leap second


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Related to leap second: leap year

leap second

See universal time.

leap second

References in periodicals archive ?
I will leap in joy definitely as this leap second won't be the first time that we will have the second.
Leap seconds are added to clocks worldwide to compensate for the slowing of the planet's rotation, affected due to friction caused by ocean tides.
1 -- color) Skip Newhall invited 30 to 35 friends over to his house in Valencia to watch his three atomic-digital clocks take note of today's leap second.
1] is the context of a leap seconds cognizant time service, [C.
In January 2012, the ITU Radiocommunication Assembly deferred the decision to develop a continuous time standard that would entail the elimination of the leap second in order to ensure that all technical options have been fully addressed before the matter is referred to the next World Radiocommunication Conference in 2015.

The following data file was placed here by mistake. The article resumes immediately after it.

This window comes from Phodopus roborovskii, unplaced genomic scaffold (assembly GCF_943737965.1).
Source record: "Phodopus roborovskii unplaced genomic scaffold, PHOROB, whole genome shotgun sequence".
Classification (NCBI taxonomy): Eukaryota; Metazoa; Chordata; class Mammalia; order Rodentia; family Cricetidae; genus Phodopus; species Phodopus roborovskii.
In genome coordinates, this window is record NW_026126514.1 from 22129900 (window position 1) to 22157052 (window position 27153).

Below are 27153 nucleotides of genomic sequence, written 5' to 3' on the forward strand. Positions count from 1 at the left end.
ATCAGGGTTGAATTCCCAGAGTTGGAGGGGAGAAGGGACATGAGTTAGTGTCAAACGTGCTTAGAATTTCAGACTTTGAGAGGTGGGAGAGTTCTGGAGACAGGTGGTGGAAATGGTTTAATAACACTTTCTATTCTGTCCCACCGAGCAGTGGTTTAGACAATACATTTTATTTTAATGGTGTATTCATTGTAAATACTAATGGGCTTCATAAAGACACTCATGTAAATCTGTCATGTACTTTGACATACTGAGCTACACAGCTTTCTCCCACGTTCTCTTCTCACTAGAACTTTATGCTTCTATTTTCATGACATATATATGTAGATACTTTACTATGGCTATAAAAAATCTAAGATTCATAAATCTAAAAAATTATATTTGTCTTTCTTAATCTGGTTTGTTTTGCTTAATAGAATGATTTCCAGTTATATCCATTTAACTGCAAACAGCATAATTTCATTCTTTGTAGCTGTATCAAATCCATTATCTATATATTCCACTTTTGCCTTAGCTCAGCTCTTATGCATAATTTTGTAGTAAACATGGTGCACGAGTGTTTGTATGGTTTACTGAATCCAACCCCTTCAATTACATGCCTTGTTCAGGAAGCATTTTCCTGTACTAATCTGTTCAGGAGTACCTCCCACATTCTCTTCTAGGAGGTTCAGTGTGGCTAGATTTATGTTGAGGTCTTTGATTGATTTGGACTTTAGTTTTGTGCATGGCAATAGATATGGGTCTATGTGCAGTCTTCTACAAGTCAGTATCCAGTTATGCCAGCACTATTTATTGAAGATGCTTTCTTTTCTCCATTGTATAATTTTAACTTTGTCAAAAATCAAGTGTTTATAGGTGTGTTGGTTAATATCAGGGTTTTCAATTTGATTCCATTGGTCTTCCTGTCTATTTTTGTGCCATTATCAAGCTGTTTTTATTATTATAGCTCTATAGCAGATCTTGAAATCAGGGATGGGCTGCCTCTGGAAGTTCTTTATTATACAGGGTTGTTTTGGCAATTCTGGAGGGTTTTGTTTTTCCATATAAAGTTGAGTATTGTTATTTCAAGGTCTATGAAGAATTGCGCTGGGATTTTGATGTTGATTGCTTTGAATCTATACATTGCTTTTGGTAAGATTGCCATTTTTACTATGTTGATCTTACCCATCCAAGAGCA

The 2012 leap second is the 35th leap second to be added and the first since 2008.
Opponents of the leap second want a simpler system that avoids the costs and margin for error in making manual changes to thousands of computer networks, Reuters (http://in.
Thanks to the Earth's erratic rotation, the countdown to 2009 lasted a moment longer as British physicists and official timekeepers around the world inserted a leap second to bring the most accurate atomic clocks in line with the astronomical day.
So did you make the most of the extra leap second of 2005 - kindly donated by the boffins at the International Earth Rotation and Reference Systems Service?
1972: The first leap second was added to atomic clocks, to keep pace with the slowing rotations of the Earth.
Scientists add a leap second for the same basic reason that calendars have a leap year: because the movement of the Earth refuses to correspond exactly to our units of time.
ITU experts and membership along with other organizations have been studying the consequences of eliminating the so-called leap second to adjust to the earth s rotation in relation to Coordinated Universal Time (UTC), the current standard for measuring time.